Devan Donaldson, an assistant professor of information science at the School of Informatics, Computing, and Engineering, has been honored with the Laura Bush 21st Century Librarian Program award for his project “Bridging the Gap between Scientists, Institutional Repositories and Data Management Practices.”
The LB21 program, which is part of the Institute of Museum and Library Services and is an Early Career Development award, supports professional development, graduate education, and continuing education to help libraries and archives develop a diverse workforce of librarians to better meet the changing learning and information needs of the American public. Donaldson is one of only three professors in the United States to earn an IMLS Early Career Development Award this year.
“This means everything to me,” said Donaldson, whose award was worth more than $330,000. “This is an extremely competitive award, and I’m just so honored to have my work recognized in such a way. The timing is perfect for me based on where I am in my career, and it sets in motion my research trajectory for the next few years.”
Donaldson’s project will investigate how institutional repositories (IRs), data management plans, and librarian expertise support the sharing and preservation of research data. The research will expand knowledge about scientists’ data needs and practices in domains where attitudes toward data sharing are currently evolving and shifting. The investigation will inform best practices for librarians who decide which data repositories to recommend to researchers, what features to add to IRs, when to use IRs for handling research data, and when alternative data repositories are more appropriate.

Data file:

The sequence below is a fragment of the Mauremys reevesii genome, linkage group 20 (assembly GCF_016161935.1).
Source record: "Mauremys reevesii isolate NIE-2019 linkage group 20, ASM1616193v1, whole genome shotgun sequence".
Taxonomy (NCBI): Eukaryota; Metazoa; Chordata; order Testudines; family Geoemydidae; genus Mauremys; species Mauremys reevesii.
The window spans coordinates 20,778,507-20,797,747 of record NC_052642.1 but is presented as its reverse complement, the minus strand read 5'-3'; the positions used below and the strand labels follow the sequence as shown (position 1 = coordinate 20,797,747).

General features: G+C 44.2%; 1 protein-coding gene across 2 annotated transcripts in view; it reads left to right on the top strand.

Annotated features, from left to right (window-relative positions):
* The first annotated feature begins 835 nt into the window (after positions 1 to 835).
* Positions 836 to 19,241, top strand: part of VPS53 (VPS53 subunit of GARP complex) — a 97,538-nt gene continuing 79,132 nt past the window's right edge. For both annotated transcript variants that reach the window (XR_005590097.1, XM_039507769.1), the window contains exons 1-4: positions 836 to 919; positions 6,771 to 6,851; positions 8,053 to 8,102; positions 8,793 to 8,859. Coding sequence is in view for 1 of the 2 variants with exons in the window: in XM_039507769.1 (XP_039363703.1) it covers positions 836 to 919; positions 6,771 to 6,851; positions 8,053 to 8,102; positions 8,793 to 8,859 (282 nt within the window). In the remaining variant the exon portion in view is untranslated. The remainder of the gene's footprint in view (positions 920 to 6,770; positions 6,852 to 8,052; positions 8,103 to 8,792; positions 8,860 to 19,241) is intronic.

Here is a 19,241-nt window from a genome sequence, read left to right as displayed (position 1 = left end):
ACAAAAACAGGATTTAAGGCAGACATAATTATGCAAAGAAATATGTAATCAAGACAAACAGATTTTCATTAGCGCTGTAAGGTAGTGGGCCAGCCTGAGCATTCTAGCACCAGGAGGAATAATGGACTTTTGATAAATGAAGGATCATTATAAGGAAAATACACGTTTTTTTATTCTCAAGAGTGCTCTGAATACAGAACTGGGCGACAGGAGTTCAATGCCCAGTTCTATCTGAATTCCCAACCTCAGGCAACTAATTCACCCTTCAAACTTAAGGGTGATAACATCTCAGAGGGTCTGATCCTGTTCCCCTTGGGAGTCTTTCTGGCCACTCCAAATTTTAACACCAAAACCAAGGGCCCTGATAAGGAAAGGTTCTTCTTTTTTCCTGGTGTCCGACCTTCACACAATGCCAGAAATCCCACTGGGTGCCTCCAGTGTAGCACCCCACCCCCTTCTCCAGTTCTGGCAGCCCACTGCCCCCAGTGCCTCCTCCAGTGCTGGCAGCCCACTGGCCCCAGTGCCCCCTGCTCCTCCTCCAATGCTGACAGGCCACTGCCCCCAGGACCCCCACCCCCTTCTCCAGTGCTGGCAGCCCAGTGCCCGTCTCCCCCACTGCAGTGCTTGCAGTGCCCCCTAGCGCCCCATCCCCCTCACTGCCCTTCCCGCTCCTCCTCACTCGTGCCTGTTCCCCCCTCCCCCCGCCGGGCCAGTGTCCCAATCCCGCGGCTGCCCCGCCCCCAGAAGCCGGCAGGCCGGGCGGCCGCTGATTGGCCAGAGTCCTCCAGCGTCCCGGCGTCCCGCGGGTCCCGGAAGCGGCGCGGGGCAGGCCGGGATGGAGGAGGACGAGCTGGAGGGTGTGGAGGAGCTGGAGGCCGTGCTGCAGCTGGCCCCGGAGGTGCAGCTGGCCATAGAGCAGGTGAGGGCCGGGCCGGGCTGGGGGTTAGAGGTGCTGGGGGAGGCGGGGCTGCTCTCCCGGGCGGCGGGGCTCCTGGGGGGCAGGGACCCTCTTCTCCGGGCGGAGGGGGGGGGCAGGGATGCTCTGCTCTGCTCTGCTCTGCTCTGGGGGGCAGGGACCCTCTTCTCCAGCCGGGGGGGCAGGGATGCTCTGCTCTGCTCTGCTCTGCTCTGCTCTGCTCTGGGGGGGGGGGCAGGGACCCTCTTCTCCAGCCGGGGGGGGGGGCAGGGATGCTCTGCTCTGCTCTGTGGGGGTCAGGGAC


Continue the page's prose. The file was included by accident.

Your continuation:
“I hope to learn about what features scientists think are necessary to include in data repository systems and services to help them implement the data sharing and preservation parts of their Data Management Plans (DMPs),” Donaldson said. “Related to these issues, I also hope to learn how institutional, domain, domain-agnostic, and commercial data repositories compare in providing these features. Overall, I hope that this study will provide decision support tools for librarians that can help them advise scientists about which data repositories they should use to effectively store, preserve, and share their data.”
Donaldson’s work will include focus groups, interviews, surveys, direct observation, and case studies with scientists across multiple domains, including atmospheric science, chemistry, computer science, ecology, and neuroscience.
“Devan’s work is of critical importance for ensuring that academic research will have a lasting impact on society while maximizing scarce research dollars,” said Kay Connelly, the associate dean for research at SICE. “We at SICE are thrilled he has been honored with such a competitive award.”